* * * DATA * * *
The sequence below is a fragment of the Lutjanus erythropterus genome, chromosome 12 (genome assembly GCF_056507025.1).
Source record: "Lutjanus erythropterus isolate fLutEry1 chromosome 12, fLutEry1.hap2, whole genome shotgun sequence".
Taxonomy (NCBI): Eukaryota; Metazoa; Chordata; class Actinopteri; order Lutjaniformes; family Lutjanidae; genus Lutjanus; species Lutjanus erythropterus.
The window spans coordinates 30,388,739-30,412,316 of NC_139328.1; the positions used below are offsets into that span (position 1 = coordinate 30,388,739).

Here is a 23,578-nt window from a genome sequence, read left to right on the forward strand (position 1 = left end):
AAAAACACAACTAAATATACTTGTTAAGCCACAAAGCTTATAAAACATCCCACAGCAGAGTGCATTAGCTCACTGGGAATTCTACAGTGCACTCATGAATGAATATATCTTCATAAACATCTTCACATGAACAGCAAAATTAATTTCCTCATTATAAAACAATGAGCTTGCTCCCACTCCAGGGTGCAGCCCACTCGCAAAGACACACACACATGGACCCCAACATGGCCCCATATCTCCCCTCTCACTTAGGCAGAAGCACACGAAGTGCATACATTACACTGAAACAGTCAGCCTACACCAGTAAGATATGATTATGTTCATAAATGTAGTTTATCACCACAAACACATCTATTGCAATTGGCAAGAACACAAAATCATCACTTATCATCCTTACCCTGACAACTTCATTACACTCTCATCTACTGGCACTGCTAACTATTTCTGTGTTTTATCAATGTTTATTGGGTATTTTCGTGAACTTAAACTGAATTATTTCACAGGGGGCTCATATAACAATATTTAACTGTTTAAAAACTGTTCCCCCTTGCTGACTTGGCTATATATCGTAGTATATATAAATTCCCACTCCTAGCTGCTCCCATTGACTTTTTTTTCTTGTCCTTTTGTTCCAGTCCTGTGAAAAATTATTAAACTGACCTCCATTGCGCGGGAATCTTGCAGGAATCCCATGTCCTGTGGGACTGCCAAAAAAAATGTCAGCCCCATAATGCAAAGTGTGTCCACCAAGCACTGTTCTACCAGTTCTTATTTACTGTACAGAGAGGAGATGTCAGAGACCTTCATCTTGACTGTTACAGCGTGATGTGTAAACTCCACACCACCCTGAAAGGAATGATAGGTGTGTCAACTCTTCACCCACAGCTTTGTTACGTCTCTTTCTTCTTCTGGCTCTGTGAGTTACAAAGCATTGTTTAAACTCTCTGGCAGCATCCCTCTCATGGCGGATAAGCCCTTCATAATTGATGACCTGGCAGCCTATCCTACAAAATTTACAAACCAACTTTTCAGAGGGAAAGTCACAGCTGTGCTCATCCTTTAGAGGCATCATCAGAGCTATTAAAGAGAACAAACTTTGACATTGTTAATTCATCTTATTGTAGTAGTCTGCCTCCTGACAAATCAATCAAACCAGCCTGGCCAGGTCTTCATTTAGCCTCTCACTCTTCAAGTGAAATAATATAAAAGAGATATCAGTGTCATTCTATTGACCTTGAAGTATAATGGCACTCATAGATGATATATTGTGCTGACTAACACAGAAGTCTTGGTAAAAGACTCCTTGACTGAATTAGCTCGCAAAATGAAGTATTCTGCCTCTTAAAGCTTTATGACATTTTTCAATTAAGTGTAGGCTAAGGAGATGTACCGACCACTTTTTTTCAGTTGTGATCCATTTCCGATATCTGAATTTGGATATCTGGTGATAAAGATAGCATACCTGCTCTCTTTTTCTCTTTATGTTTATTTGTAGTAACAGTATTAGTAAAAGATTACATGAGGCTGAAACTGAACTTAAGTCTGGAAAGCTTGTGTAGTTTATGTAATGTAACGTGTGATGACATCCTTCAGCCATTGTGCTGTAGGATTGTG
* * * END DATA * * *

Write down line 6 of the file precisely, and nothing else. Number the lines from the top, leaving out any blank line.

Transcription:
AAAAACACAACTAAATATACTTGTTAAGCCACAAAGCTTATAAAACATCCCACAGCAGAGTGCATTAGCTCACTGGGAATTCTACAGTGCACTCATGAATGAATATATCTTCATAAACATCTTCACATGAACAGCAAAATTAATTTCCTCATTATAAAACAATGAGCTTGCTCCCACTCCAGGGTGCAGCCCACTCGCAAAGACACACACACATGGACCCCAACATGGCCCCATATCTCCCCTCTCACTTAGGCAGAAGCACACGAAGTGCATACATTACACTGAAACAGTCAGCCTACACCAGTAAGATATGATTATGTTCATAAATGTAGTTTATCACCACAAACACATCTATTGCAATTGGCAAGAACACAAAATCATCACTTATCATCCTTACCCTGACAACTTCATTACACTCTCATCTACTGGCACTGCTAACTATTTCTGTGTTTTATCAATGTTTATTGGGTATTTTCGTGAACTTAAACTGAATTATTTCACAGGGGGCTCATATAACAATATTTAACTGTTTAAAAACTGTTCCCCCTTGCTGACTTGGCTATATATCGTAGTATATATAAATTCCCACTCCTAGCTGCTCCCATTGACTTTTTTTTCTTGTCCTTTTGTTCCAGTCCTGTGAAAAATTATTAAACTGACCTCCATTGCGCGGGAATCTTGCAGGAATCCCATGTCCTGTGGGACTGCCAAAAAAAATGTCAGCCCCATAATGCAAAGTGTGTCCACCAAGCACTGTTCTACCAGTTCTTATTTACTGTACAGAGAGGAGATGTCAGAGACCTTCATCTTGACTGTTACAGCGTGATGTGTAAACTCCACACCACCCTGAAAGGAATGATAGGTGTGTCAACTCTTCACCCACAGCTTTGTTACGTCTCTTTCTTCTTCTGGCTCTGTGAGTTACAAAGCATTGTTTAAACTCTCTGGCAGCATCCCTCTCATGGCGGATAAGCCCTTCATAATTGATGACCTGGCAGCCTATCCTACAAAATTTACAAACCAACTTTTCAGAGGGAAAGTCACAGCTGTGCTCATCCTTTAGAGGCATCATCAGAGCTATTAAAGAGAACAAACTTTGACATTGTTAATTCATCTTATTGTAGTAGTCTGCCTCCTGACAAATCAATCAAACCAGCCTGGCCAGGTCTTCATTTAGCCTCTCACTCTTCAAGTGAAATAATATAAAAGAGATATCAGTGTCATTCTATTGACCTTGAAGTATAATGGCACTCATAGATGATATATTGTGCTGACTAACACAGAAGTCTTGGTAAAAGACTCCTTGACTGAATTAGCTCGCAAAATGAAGTATTCTGCCTCTTAAAGCTTTATGACATTTTTCAATTAAGTGTAGGCTAAGGAGATGTACCGACCACTTTTTTTCAGTTGTGATCCATTTCCGATATCTGAATTTGGATATCTGGTGATAAAGATAGCATACCTGCTCTCTTTTTCTCTTTATGTTTATTTGTAGTAACAGTATTAGTAAAAGATTACATGAGGCTGAAACTGAACTTAAGTCTGGAAAGCTTGTGTAGTTTATGTAATGTAACGTGTGATGACATCCTTCAGCCATTGTGCTGTAGGATTGTG